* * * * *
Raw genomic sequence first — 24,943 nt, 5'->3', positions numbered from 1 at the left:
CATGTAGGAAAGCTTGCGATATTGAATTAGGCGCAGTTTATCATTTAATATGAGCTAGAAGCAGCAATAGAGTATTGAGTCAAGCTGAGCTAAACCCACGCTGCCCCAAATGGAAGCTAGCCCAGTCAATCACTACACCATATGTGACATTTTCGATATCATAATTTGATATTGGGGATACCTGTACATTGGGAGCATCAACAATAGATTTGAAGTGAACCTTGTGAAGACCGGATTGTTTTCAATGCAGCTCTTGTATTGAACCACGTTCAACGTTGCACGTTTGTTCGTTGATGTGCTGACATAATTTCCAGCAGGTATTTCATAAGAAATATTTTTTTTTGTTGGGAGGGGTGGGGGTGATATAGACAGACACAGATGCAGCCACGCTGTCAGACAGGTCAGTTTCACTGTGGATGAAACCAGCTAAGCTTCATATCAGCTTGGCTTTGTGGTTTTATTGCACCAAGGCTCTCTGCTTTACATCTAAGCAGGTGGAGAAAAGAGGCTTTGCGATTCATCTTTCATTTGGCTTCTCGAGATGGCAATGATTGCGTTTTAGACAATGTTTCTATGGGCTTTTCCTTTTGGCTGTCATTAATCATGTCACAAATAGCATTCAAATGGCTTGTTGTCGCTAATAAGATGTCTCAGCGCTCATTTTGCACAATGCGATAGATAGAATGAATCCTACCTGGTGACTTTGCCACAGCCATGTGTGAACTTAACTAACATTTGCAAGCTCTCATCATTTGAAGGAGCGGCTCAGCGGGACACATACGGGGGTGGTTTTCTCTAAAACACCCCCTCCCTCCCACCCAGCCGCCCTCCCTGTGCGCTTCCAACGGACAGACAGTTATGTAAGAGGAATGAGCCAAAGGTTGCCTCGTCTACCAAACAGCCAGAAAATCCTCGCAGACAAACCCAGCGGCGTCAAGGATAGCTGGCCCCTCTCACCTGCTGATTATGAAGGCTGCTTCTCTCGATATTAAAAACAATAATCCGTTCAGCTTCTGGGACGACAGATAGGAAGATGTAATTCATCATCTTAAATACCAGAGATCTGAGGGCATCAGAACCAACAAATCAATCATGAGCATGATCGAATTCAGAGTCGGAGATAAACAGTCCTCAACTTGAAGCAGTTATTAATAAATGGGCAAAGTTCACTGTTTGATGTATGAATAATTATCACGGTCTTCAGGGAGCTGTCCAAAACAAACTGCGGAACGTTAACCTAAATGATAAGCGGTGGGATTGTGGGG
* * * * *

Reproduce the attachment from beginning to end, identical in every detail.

Raw genomic sequence first — 24,943 nt, 5'->3', positions numbered from 1 at the left:
CATGTAGGAAAGCTTGCGATATTGAATTAGGCGCAGTTTATCATTTAATATGAGCTAGAAGCAGCAATAGAGTATTGAGTCAAGCTGAGCTAAACCCACGCTGCCCCAAATGGAAGCTAGCCCAGTCAATCACTACACCATATGTGACATTTTCGATATCATAATTTGATATTGGGGATACCTGTACATTGGGAGCATCAACAATAGATTTGAAGTGAACCTTGTGAAGACCGGATTGTTTTCAATGCAGCTCTTGTATTGAACCACGTTCAACGTTGCACGTTTGTTCGTTGATGTGCTGACATAATTTCCAGCAGGTATTTCATAAGAAATATTTTTTTTTGTTGGGAGGGGTGGGGGTGATATAGACAGACACAGATGCAGCCACGCTGTCAGACAGGTCAGTTTCACTGTGGATGAAACCAGCTAAGCTTCATATCAGCTTGGCTTTGTGGTTTTATTGCACCAAGGCTCTCTGCTTTACATCTAAGCAGGTGGAGAAAAGAGGCTTTGCGATTCATCTTTCATTTGGCTTCTCGAGATGGCAATGATTGCGTTTTAGACAATGTTTCTATGGGCTTTTCCTTTTGGCTGTCATTAATCATGTCACAAATAGCATTCAAATGGCTTGTTGTCGCTAATAAGATGTCTCAGCGCTCATTTTGCACAATGCGATAGATAGAATGAATCCTACCTGGTGACTTTGCCACAGCCATGTGTGAACTTAACTAACATTTGCAAGCTCTCATCATTTGAAGGAGCGGCTCAGCGGGACACATACGGGGGTGGTTTTCTCTAAAACACCCCCTCCCTCCCACCCAGCCGCCCTCCCTGTGCGCTTCCAACGGACAGACAGTTATGTAAGAGGAATGAGCCAAAGGTTGCCTCGTCTACCAAACAGCCAGAAAATCCTCGCAGACAAACCCAGCGGCGTCAAGGATAGCTGGCCCCTCTCACCTGCTGATTATGAAGGCTGCTTCTCTCGATATTAAAAACAATAATCCGTTCAGCTTCTGGGACGACAGATAGGAAGATGTAATTCATCATCTTAAATACCAGAGATCTGAGGGCATCAGAACCAACAAATCAATCATGAGCATGATCGAATTCAGAGTCGGAGATAAACAGTCCTCAACTTGAAGCAGTTATTAATAAATGGGCAAAGTTCACTGTTTGATGTATGAATAATTATCACGGTCTTCAGGGAGCTGTCCAAAACAAACTGCGGAACGTTAACCTAAATGATAAGCGGTGGGATTGTGGGG